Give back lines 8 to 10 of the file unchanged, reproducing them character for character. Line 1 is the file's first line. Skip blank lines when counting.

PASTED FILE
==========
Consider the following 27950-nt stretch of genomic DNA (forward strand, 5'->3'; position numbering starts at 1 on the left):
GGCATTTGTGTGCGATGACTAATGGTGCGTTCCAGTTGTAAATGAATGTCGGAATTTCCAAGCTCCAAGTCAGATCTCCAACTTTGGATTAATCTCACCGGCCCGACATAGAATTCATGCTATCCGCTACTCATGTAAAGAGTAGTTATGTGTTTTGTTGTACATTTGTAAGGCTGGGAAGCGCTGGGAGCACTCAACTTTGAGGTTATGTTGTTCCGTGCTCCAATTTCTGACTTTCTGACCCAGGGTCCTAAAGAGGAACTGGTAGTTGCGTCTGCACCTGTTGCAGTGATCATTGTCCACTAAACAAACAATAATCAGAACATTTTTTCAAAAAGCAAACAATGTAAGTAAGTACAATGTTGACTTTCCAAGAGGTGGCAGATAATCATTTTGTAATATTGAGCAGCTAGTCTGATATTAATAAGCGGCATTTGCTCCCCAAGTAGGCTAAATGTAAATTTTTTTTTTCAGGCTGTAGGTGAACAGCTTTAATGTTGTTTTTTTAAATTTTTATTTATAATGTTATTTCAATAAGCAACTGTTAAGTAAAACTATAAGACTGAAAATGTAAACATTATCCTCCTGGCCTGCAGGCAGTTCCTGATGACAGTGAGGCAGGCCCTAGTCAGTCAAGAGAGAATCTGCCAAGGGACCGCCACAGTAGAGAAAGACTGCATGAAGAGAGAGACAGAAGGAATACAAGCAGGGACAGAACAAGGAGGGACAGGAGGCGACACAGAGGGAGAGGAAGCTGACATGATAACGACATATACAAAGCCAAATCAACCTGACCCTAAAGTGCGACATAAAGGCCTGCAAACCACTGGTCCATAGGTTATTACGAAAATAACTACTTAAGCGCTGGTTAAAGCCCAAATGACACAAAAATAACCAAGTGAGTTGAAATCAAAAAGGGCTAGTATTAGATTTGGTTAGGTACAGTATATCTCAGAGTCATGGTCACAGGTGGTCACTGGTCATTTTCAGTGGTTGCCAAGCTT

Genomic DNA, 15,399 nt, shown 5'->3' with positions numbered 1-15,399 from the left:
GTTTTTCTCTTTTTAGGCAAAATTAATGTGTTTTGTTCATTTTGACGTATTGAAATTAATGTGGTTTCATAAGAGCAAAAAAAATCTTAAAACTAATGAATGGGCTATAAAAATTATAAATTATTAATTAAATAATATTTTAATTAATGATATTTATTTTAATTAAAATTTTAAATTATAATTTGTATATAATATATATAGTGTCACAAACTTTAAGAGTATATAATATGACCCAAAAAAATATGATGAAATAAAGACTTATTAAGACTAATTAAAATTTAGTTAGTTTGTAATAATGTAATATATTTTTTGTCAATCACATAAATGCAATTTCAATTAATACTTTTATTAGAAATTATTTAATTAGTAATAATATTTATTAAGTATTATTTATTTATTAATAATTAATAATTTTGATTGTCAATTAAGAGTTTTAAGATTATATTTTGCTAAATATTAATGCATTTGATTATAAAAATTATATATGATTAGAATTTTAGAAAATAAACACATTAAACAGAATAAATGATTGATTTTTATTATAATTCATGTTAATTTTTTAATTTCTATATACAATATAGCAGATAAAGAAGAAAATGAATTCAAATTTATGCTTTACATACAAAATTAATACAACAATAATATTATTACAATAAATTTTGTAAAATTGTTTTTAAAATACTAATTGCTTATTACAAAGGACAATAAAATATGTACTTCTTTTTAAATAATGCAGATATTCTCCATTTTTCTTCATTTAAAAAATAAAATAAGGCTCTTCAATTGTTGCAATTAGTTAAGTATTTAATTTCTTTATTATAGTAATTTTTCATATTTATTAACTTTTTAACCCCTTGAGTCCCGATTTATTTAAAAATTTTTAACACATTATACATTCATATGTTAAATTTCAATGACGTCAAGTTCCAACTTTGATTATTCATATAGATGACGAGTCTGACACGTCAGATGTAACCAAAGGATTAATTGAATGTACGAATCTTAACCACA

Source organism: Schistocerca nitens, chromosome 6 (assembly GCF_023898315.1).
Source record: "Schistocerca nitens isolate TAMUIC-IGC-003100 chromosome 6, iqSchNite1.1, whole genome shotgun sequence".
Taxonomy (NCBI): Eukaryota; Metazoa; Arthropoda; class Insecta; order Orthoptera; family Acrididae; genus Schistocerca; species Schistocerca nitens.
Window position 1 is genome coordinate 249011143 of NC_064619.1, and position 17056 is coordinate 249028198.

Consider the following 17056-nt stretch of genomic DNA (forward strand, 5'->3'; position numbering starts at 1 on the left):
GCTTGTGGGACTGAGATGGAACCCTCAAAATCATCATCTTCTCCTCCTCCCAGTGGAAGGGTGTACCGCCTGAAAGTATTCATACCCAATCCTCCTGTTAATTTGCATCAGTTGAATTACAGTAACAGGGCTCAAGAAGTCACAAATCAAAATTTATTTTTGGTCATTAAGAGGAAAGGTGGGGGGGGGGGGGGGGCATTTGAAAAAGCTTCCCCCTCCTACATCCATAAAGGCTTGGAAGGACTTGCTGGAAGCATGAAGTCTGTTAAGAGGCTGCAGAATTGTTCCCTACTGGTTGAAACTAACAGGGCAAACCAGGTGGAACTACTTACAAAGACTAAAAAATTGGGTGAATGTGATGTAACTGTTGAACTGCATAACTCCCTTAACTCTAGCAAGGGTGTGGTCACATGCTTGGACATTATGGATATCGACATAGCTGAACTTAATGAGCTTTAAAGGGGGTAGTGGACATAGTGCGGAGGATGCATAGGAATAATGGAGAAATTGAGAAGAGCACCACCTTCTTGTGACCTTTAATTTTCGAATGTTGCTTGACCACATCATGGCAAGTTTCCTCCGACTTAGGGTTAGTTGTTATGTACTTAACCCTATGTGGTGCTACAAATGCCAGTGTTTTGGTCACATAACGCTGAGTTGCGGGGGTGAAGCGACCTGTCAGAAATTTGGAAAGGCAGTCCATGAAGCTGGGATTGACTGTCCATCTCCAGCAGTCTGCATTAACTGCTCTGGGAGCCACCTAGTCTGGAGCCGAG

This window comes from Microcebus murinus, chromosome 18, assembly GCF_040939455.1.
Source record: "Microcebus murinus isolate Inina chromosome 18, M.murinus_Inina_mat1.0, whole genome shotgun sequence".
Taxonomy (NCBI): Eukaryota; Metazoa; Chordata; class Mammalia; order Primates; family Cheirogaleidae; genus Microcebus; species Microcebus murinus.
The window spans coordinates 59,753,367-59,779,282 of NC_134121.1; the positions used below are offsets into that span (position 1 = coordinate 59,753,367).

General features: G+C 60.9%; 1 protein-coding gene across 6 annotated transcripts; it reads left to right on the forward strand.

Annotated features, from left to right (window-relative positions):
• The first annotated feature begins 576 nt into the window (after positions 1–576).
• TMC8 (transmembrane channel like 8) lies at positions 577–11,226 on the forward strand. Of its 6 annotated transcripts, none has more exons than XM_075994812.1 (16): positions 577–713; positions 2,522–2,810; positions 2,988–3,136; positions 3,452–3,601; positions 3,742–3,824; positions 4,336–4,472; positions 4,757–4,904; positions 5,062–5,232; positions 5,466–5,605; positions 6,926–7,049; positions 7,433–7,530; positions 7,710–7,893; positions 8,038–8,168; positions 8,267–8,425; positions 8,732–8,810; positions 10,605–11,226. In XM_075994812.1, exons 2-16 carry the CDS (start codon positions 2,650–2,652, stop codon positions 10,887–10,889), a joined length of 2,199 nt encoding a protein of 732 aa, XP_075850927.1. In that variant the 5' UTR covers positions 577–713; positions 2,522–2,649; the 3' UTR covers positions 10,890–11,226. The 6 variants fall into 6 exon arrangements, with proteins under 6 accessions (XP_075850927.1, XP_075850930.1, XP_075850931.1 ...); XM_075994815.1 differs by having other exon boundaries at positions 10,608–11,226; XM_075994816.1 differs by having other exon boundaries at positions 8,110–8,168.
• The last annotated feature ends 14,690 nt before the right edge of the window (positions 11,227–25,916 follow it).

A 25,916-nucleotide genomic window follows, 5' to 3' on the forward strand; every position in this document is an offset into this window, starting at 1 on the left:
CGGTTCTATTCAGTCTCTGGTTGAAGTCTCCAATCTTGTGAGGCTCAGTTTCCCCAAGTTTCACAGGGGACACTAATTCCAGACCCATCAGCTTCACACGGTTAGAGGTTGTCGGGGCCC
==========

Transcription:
Window position 1 is genome coordinate 249011143 of NC_064619.1, and position 17056 is coordinate 249028198.

Consider the following 17056-nt stretch of genomic DNA (forward strand, 5'->3'; position numbering starts at 1 on the left):
GCTTGTGGGACTGAGATGGAACCCTCAAAATCATCATCTTCTCCTCCTCCCAGTGGAAGGGTGTACCGCCTGAAAGTATTCATACCCAATCCTCCTGTTAATTTGCATCAGTTGAATTACAGTAACAGGGCTCAAGAAGTCACAAATCAAAATTTATTTTTGGTCATTAAGAGGAAAGGTGGGGGGGGGGGGGGGGCATTTGAAAAAGCTTCCCCCTCCTACATCCATAAAGGCTTGGAAGGACTTGCTGGAAGCATGAAGTCTGTTAAGAGGCTGCAGAATTGTTCCCTACTGGTTGAAACTAACAGGGCAAACCAGGTGGAACTACTTACAAAGACTAAAAAATTGGGTGAATGTGATGTAACTGTTGAACTGCATAACTCCCTTAACTCTAGCAAGGGTGTGGTCACATGCTTGGACATTATGGATATCGACATAGCTGAACTTAATGAGCTTTAAAGGGGGTAGTGGACATAGTGCGGAGGATGCATAGGAATAATGGAGAAATTGAGAAGAGCACCACCTTCTTGTGACCTTTAATTTTCGAATGTTGCTTGACCACATCATGGCAAGTTTCCTCCGACTTAGGGTTAGTTGTTATGTACTTAACCCTATGTGGTGCTACAAATGCCAGTGTTTTGGTCACATAACGCTGAGTTGCGGGGGTGAAGCGACCTGTCAGAAATTTGGAAAGGCAGTCCATGAAGCTGGGATTGACTGTCCATCTCCAGCAGTCTGCATTAACTGCTCTGGGAGCCACCTAGTCTGGAGCCGAG